Please use this identifier to cite or link to this item: http://hdl.handle.net/11455/45661
DC FieldValueLanguage
dc.contributor.authorTseng, W.C.en_US
dc.contributor.author陳吉仲zh_TW
dc.contributor.authorChen, C.C.en_US
dc.contributor.authorChang, C.C.en_US
dc.contributor.authorChu, Y.H.en_US
dc.contributor.author曾偉君zh_TW
dc.date2009zh_TW
dc.date.accessioned2014-06-06T08:15:25Z-
dc.date.available2014-06-06T08:15:25Z-
dc.identifier.issn0165-0009zh_TW
dc.identifier.urihttp://hdl.handle.net/11455/45661-
dc.description.abstractResearchers of climate change have suggested that climate change and variability has a significant influence on the epidemiology of infectious diseases, particularly vector-borne diseases. The purpose of this study is to explore how climate conditions and the dengue fever epidemic in Taiwan are related and to estimate the economic impact of climate change on infectious diseases. To achieve these objectives, two different methods, one involving the Panel data model and the other the Contingent Valuation Method (CVM), are applied in this study. At first, we use the Panel data model to assess the relationship between climate conditions and the number of people infected by dengue fever during the period from January 2000 to February 2006 in 308 cities and townships in the Taiwan. The results of the empirical estimation indicate that climate conditions have an increasingly significant impact on the probability of people being infected by dengue fever. The probability of being infected by dengue fever due to climate change is then calculated and is found to range from 12% to 43% to 87% which represent low, mid, and high probabilities of infection caused by climate change when the temperature is increased by 1.8A degrees C. The respondent's willingness to pay (WTP) is also investigated in the survey using the single-bounded dichotomous choice (SBDC) approach, and the results show that people would pay NT$724, NT$3,223 and NT$5,114 per year in order to avoid the increased probabilities of 12%, 43%, and 87%, respectively, of their being infected with dengue fever.en_US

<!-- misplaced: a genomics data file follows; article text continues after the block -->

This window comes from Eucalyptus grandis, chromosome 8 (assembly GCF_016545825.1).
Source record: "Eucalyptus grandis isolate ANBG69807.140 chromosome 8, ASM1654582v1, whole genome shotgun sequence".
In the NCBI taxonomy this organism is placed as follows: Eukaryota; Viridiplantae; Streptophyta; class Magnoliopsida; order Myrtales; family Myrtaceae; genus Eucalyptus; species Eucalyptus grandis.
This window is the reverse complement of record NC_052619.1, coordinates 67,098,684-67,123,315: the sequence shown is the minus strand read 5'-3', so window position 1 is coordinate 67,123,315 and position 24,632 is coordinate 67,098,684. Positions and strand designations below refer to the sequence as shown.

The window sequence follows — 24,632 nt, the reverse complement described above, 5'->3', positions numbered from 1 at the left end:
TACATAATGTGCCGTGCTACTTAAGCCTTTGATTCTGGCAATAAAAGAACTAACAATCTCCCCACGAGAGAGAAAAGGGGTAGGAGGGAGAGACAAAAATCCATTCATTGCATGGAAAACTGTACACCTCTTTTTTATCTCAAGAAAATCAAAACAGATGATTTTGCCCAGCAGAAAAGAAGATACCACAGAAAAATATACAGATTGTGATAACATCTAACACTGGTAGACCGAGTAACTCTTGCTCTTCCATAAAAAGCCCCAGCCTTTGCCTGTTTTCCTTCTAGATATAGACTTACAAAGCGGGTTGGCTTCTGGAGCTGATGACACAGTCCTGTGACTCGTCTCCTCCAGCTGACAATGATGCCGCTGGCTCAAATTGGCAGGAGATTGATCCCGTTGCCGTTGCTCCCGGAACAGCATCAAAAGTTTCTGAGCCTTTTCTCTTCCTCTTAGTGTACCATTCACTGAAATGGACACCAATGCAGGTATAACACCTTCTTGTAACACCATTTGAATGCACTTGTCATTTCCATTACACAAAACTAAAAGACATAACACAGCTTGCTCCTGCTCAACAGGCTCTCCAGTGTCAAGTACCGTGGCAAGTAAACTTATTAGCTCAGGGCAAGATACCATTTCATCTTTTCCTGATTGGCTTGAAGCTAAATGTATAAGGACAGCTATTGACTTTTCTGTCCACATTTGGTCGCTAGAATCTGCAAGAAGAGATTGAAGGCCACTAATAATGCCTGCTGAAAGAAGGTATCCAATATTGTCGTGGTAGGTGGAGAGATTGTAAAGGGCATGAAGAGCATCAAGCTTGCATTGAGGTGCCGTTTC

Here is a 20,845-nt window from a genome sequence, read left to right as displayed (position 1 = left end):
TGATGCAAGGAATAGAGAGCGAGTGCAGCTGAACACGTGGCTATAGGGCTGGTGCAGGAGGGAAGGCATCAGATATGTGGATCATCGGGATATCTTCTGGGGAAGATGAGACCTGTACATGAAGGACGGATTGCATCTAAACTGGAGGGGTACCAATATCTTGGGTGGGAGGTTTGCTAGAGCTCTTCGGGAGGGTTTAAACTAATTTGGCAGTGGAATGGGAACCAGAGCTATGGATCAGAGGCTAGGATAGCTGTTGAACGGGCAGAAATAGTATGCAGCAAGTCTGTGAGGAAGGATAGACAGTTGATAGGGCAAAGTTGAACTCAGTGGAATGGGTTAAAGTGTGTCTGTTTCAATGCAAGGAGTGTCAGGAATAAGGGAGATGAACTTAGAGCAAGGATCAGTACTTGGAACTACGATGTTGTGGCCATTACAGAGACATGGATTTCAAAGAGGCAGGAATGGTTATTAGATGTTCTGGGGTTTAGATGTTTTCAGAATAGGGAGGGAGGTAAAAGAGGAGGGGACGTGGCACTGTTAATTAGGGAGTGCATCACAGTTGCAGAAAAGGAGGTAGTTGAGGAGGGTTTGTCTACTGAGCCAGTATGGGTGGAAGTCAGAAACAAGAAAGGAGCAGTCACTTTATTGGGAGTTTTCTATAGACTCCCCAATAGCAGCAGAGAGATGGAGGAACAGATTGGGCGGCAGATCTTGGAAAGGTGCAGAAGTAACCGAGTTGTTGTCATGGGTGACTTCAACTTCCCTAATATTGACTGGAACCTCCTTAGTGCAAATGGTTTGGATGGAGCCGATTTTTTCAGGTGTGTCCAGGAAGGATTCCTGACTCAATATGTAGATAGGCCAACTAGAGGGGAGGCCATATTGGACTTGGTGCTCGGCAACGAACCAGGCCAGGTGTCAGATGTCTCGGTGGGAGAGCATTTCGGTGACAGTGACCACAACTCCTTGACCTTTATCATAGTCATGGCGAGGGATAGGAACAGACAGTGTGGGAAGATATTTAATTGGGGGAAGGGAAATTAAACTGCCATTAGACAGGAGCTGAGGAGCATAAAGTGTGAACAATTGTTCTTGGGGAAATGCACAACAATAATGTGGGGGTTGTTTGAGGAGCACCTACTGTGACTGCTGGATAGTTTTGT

dc.language.isoen_USzh_TW
dc.relationClimatic Changeen_US
dc.relation.ispartofseriesClimatic Change, Volume 92, Issue 1-2, Page(s) 123-140.en_US
dc.relation.urihttp://dx.doi.org/10.1007/s10584-008-9437-6en_US
dc.subjectwillingness-to-payen_US
dc.subjecterror components modelsen_US
dc.subjectrisk-reductionen_US
dc.subjectvaluationen_US
dc.titleEstimating the economic impacts of climate change on infectious diseases: a case study on dengue fever in Taiwanen_US
dc.typeJournal Articlezh_TW
dc.identifier.doi10.1007/s10584-008-9437-6zh_TW
item.languageiso639-1en_US-
item.openairecristypehttp://purl.org/coar/resource_type/c_18cf-
item.cerifentitytypePublications-
item.openairetypeJournal Article-
item.fulltextno fulltext-
item.grantfulltextnone-
Appears in Collections:應用經濟學系
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